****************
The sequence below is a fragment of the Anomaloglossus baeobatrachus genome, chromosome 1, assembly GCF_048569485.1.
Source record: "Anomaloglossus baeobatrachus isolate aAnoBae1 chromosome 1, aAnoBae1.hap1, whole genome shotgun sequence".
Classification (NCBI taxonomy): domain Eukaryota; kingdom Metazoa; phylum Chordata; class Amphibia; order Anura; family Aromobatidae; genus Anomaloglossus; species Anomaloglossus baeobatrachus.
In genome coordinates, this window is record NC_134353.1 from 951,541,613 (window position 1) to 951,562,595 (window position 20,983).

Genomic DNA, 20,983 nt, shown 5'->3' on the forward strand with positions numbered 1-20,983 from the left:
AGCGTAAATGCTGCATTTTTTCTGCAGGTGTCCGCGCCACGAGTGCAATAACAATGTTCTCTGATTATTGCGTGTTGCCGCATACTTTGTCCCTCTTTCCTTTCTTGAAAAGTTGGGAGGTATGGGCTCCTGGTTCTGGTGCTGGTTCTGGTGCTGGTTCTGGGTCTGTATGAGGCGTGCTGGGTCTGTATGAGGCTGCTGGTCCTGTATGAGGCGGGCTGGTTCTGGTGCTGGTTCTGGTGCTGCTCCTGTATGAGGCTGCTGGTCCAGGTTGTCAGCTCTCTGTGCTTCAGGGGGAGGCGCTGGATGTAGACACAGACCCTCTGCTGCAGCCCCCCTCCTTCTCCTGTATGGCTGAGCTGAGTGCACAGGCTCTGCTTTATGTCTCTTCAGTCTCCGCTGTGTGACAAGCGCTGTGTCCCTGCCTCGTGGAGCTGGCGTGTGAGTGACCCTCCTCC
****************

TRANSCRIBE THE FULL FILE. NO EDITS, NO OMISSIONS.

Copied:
The sequence below is a fragment of the Anomaloglossus baeobatrachus genome, chromosome 1, assembly GCF_048569485.1.
Source record: "Anomaloglossus baeobatrachus isolate aAnoBae1 chromosome 1, aAnoBae1.hap1, whole genome shotgun sequence".
Classification (NCBI taxonomy): domain Eukaryota; kingdom Metazoa; phylum Chordata; class Amphibia; order Anura; family Aromobatidae; genus Anomaloglossus; species Anomaloglossus baeobatrachus.
In genome coordinates, this window is record NC_134353.1 from 951,541,613 (window position 1) to 951,562,595 (window position 20,983).

Genomic DNA, 20,983 nt, shown 5'->3' on the forward strand with positions numbered 1-20,983 from the left:
AGCGTAAATGCTGCATTTTTTCTGCAGGTGTCCGCGCCACGAGTGCAATAACAATGTTCTCTGATTATTGCGTGTTGCCGCATACTTTGTCCCTCTTTCCTTTCTTGAAAAGTTGGGAGGTATGGGCTCCTGGTTCTGGTGCTGGTTCTGGTGCTGGTTCTGGGTCTGTATGAGGCGTGCTGGGTCTGTATGAGGCTGCTGGTCCTGTATGAGGCGGGCTGGTTCTGGTGCTGGTTCTGGTGCTGCTCCTGTATGAGGCTGCTGGTCCAGGTTGTCAGCTCTCTGTGCTTCAGGGGGAGGCGCTGGATGTAGACACAGACCCTCTGCTGCAGCCCCCCTCCTTCTCCTGTATGGCTGAGCTGAGTGCACAGGCTCTGCTTTATGTCTCTTCAGTCTCCGCTGTGTGACAAGCGCTGTGTCCCTGCCTCGTGGAGCTGGCGTGTGAGTGACCCTCCTCC